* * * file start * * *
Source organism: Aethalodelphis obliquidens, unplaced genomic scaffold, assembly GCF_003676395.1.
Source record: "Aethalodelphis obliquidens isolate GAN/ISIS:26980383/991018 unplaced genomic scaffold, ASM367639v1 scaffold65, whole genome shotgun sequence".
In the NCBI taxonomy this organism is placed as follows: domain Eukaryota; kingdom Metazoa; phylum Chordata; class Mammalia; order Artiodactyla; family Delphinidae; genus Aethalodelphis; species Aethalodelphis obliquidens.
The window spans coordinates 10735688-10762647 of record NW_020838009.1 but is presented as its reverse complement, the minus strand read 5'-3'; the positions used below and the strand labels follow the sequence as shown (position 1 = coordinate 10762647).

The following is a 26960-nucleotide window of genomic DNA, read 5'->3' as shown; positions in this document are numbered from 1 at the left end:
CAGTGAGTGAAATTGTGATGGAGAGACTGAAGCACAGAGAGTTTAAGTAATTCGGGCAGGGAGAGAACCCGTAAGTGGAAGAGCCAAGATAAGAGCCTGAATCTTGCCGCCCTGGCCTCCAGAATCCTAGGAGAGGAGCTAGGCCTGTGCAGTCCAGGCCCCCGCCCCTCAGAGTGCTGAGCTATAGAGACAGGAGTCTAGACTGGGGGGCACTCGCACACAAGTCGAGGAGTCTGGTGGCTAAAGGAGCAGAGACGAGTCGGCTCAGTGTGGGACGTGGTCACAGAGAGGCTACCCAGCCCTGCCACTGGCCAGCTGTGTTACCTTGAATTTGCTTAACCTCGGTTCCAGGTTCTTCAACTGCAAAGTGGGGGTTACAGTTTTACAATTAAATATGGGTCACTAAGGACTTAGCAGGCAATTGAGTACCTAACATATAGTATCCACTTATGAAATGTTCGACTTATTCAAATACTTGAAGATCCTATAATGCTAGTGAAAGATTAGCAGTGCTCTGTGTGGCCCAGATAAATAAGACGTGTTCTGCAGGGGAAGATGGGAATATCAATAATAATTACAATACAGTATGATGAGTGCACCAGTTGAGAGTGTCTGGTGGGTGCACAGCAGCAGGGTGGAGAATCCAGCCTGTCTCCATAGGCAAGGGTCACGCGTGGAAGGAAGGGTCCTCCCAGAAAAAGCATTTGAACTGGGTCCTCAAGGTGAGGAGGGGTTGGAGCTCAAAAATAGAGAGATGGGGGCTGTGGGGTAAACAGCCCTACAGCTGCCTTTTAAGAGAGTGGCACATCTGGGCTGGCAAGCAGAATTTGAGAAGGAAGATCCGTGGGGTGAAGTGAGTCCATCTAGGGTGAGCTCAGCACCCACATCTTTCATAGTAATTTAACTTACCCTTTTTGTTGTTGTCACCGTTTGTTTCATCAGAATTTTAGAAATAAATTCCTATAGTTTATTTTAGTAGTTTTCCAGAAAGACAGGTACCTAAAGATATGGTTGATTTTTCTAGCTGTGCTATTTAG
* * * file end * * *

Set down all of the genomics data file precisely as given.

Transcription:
Source organism: Aethalodelphis obliquidens, unplaced genomic scaffold, assembly GCF_003676395.1.
Source record: "Aethalodelphis obliquidens isolate GAN/ISIS:26980383/991018 unplaced genomic scaffold, ASM367639v1 scaffold65, whole genome shotgun sequence".
In the NCBI taxonomy this organism is placed as follows: domain Eukaryota; kingdom Metazoa; phylum Chordata; class Mammalia; order Artiodactyla; family Delphinidae; genus Aethalodelphis; species Aethalodelphis obliquidens.
The window spans coordinates 10735688-10762647 of record NW_020838009.1 but is presented as its reverse complement, the minus strand read 5'-3'; the positions used below and the strand labels follow the sequence as shown (position 1 = coordinate 10762647).

The following is a 26960-nucleotide window of genomic DNA, read 5'->3' as shown; positions in this document are numbered from 1 at the left end:
CAGTGAGTGAAATTGTGATGGAGAGACTGAAGCACAGAGAGTTTAAGTAATTCGGGCAGGGAGAGAACCCGTAAGTGGAAGAGCCAAGATAAGAGCCTGAATCTTGCCGCCCTGGCCTCCAGAATCCTAGGAGAGGAGCTAGGCCTGTGCAGTCCAGGCCCCCGCCCCTCAGAGTGCTGAGCTATAGAGACAGGAGTCTAGACTGGGGGGCACTCGCACACAAGTCGAGGAGTCTGGTGGCTAAAGGAGCAGAGACGAGTCGGCTCAGTGTGGGACGTGGTCACAGAGAGGCTACCCAGCCCTGCCACTGGCCAGCTGTGTTACCTTGAATTTGCTTAACCTCGGTTCCAGGTTCTTCAACTGCAAAGTGGGGGTTACAGTTTTACAATTAAATATGGGTCACTAAGGACTTAGCAGGCAATTGAGTACCTAACATATAGTATCCACTTATGAAATGTTCGACTTATTCAAATACTTGAAGATCCTATAATGCTAGTGAAAGATTAGCAGTGCTCTGTGTGGCCCAGATAAATAAGACGTGTTCTGCAGGGGAAGATGGGAATATCAATAATAATTACAATACAGTATGATGAGTGCACCAGTTGAGAGTGTCTGGTGGGTGCACAGCAGCAGGGTGGAGAATCCAGCCTGTCTCCATAGGCAAGGGTCACGCGTGGAAGGAAGGGTCCTCCCAGAAAAAGCATTTGAACTGGGTCCTCAAGGTGAGGAGGGGTTGGAGCTCAAAAATAGAGAGATGGGGGCTGTGGGGTAAACAGCCCTACAGCTGCCTTTTAAGAGAGTGGCACATCTGGGCTGGCAAGCAGAATTTGAGAAGGAAGATCCGTGGGGTGAAGTGAGTCCATCTAGGGTGAGCTCAGCACCCACATCTTTCATAGTAATTTAACTTACCCTTTTTGTTGTTGTCACCGTTTGTTTCATCAGAATTTTAGAAATAAATTCCTATAGTTTATTTTAGTAGTTTTCCAGAAAGACAGGTACCTAAAGATATGGTTGATTTTTCTAGCTGTGCTATTTAG